The school walls have a fresh coat of paint and classrooms are crammed, but it will take longer to undo the damage done to thousands of Iraqi children who lived under Islamic State for more than two years. Although the school term began officially in September, only this week have pupils in the northern town of Qayyara been re-issued with standard Iraqi textbooks, which the militants replaced with their own in an attempt to brainwash a generation. Islamic State was driven from the town three months ago in the early stages of a campaign to recapture the city of Mosul, which lies about 60 km (40 miles) to north and is now under assault by Iraqi security forces backed by a U.S.-led coalition. As Islamic State’s self-proclaimed caliphate is eroded, a clearer picture is emerging of the group’s project and the enduring mark left on those who lived through it. “We are happy to be back at school,” said eight-year-old Iman, who like most of her classmates stopped attending classes after Islamic State took control. “They wanted us to come but we didn’t want to because we don’t know how to study in their language, the language of violence.” When…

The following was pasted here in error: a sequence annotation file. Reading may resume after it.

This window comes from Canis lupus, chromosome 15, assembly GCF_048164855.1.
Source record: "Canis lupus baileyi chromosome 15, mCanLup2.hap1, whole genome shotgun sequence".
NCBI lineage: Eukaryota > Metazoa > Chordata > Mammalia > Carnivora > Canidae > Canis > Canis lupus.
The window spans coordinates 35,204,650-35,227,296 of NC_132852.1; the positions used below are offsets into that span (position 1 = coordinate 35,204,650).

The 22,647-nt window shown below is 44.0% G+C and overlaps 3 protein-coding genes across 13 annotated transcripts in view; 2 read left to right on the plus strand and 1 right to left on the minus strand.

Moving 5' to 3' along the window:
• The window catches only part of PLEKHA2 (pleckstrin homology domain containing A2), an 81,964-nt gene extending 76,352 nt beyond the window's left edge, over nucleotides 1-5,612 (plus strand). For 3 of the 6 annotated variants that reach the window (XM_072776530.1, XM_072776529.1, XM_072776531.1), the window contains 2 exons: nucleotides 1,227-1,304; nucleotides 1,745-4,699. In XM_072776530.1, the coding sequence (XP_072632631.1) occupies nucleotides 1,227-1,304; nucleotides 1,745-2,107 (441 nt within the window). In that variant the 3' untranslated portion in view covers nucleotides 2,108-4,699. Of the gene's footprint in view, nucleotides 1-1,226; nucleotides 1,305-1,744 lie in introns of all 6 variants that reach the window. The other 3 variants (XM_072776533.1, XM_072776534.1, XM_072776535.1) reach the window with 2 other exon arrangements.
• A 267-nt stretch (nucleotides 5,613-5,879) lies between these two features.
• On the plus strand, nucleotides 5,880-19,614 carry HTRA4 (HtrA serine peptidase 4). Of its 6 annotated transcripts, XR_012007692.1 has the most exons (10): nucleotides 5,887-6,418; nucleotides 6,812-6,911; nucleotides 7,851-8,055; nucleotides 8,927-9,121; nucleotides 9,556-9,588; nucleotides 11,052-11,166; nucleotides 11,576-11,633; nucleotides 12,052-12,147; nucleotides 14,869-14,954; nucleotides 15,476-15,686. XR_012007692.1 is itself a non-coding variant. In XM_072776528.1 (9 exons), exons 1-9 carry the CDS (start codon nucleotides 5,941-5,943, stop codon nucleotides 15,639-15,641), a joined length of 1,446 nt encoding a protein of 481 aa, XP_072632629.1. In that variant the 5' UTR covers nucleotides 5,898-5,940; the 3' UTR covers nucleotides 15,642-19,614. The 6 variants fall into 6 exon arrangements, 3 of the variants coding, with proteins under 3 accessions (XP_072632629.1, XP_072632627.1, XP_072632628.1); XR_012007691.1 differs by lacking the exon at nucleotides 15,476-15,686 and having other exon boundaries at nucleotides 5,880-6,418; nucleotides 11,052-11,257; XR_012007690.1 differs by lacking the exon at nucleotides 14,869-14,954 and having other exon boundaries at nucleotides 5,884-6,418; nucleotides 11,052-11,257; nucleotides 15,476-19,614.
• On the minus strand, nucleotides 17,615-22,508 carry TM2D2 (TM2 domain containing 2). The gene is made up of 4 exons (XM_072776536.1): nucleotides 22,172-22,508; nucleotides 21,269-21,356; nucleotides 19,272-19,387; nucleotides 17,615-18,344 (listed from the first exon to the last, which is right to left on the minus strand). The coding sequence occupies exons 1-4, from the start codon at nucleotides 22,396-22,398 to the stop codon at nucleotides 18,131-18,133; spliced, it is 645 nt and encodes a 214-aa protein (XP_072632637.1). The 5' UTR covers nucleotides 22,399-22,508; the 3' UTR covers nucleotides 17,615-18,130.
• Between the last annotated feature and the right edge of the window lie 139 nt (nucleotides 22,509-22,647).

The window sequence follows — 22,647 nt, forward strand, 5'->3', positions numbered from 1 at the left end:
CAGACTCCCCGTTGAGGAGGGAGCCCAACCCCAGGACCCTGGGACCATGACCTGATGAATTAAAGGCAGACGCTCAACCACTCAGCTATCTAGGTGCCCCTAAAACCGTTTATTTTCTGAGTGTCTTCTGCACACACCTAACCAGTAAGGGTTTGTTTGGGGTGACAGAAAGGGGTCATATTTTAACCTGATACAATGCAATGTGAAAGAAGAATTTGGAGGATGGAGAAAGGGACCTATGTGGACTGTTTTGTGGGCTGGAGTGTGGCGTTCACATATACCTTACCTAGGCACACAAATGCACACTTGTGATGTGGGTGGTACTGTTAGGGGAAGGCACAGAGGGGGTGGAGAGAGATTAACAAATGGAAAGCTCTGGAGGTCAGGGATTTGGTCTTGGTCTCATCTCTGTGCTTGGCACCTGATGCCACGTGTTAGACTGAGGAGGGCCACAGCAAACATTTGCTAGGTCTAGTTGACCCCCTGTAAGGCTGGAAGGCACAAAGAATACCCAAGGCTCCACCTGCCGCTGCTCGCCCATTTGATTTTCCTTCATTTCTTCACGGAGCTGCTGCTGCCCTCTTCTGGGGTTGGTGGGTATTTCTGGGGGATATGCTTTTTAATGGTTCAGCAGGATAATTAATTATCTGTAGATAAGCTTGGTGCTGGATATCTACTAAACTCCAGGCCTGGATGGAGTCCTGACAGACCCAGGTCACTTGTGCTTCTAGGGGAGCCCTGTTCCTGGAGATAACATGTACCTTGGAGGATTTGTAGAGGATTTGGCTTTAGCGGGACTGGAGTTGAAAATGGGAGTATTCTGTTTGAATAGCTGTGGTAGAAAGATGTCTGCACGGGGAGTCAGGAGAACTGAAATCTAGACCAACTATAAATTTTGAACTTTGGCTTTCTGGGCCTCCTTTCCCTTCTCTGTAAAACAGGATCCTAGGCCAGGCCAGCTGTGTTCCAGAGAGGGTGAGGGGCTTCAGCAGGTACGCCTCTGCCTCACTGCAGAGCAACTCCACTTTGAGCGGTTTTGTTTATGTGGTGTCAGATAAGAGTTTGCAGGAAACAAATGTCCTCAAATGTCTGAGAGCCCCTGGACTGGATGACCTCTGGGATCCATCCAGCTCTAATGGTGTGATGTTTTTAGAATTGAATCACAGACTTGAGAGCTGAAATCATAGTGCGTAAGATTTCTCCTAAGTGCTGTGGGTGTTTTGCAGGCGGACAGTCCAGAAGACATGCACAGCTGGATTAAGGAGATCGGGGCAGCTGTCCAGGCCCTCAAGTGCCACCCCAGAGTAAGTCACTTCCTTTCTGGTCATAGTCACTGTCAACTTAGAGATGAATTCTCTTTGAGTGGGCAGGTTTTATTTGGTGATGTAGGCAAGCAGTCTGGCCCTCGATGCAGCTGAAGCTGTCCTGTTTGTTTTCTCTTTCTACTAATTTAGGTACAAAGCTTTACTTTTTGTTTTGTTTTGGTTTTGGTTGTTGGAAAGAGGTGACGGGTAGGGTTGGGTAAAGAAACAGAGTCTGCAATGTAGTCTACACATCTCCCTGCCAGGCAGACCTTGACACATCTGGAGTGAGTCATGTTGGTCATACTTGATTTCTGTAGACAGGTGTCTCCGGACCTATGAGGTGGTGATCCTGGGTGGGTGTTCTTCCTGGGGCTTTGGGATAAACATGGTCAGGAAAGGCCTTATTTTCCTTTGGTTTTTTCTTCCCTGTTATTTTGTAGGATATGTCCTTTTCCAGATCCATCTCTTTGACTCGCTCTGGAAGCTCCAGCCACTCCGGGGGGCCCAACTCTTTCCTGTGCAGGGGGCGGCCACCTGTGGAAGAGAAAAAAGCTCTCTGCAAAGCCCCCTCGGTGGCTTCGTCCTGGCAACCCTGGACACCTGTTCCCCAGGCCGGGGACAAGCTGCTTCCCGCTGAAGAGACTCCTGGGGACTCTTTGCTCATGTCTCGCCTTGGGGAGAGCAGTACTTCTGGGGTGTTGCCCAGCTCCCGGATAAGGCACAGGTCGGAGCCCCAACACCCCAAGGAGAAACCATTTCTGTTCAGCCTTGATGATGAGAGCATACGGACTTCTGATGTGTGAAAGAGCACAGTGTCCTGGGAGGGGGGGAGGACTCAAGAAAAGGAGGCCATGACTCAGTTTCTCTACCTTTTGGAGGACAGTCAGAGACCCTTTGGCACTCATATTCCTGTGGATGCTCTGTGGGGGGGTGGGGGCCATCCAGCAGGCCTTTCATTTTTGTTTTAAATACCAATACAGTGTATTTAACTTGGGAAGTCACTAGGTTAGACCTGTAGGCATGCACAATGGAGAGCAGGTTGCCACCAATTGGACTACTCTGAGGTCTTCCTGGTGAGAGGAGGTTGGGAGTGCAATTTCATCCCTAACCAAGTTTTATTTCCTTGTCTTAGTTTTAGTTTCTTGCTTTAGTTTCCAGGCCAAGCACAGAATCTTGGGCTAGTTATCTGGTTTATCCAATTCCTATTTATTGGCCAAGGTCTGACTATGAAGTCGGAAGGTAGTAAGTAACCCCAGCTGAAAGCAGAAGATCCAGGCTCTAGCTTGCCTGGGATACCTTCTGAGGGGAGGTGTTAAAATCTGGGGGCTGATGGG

- Iraq sentences three French Islamic State group members to death
- How Turkey deals with returning Islamic State fighters
- Born under IS, sick Iraqi children left undocumented, untreated
- 'Jihadi Jack' was 'ready to die for Islamic State'
- Iraqi Kurdistan profile
- The Iraqi displaced no one wants
- Hundreds of displaced Iraqis transferred from camp despite fears
- UN criticises transfer of 1,600 displaced Iraqis
- Iraqi court sentences three French men to death
- Foreign jihadists on death row out of Iraqi govt hands: PM
Iraqi children dump Islamic State's books of violence have 274 words, post on at November 18, 2016. This is cached page on Vietnam Colors. If you want remove this page, please contact us.